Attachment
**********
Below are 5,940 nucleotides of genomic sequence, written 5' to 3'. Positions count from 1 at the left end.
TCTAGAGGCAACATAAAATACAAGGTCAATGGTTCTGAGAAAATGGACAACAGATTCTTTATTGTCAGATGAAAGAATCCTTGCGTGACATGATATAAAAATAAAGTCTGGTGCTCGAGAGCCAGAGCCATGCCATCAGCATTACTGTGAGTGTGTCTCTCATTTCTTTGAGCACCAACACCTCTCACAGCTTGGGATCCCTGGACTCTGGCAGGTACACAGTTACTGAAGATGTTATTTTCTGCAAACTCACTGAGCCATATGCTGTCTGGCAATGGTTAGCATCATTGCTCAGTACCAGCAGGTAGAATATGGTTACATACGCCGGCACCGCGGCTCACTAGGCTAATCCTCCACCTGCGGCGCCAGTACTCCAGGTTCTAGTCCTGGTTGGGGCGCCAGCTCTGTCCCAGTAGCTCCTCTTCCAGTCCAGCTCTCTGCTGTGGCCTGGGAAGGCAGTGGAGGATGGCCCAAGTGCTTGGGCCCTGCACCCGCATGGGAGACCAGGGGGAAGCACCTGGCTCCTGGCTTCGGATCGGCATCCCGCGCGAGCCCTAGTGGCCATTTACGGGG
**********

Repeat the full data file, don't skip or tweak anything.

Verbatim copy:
Below are 5,940 nucleotides of genomic sequence, written 5' to 3'. Positions count from 1 at the left end.
TCTAGAGGCAACATAAAATACAAGGTCAATGGTTCTGAGAAAATGGACAACAGATTCTTTATTGTCAGATGAAAGAATCCTTGCGTGACATGATATAAAAATAAAGTCTGGTGCTCGAGAGCCAGAGCCATGCCATCAGCATTACTGTGAGTGTGTCTCTCATTTCTTTGAGCACCAACACCTCTCACAGCTTGGGATCCCTGGACTCTGGCAGGTACACAGTTACTGAAGATGTTATTTTCTGCAAACTCACTGAGCCATATGCTGTCTGGCAATGGTTAGCATCATTGCTCAGTACCAGCAGGTAGAATATGGTTACATACGCCGGCACCGCGGCTCACTAGGCTAATCCTCCACCTGCGGCGCCAGTACTCCAGGTTCTAGTCCTGGTTGGGGCGCCAGCTCTGTCCCAGTAGCTCCTCTTCCAGTCCAGCTCTCTGCTGTGGCCTGGGAAGGCAGTGGAGGATGGCCCAAGTGCTTGGGCCCTGCACCCGCATGGGAGACCAGGGGGAAGCACCTGGCTCCTGGCTTCGGATCGGCATCCCGCGCGAGCCCTAGTGGCCATTTACGGGG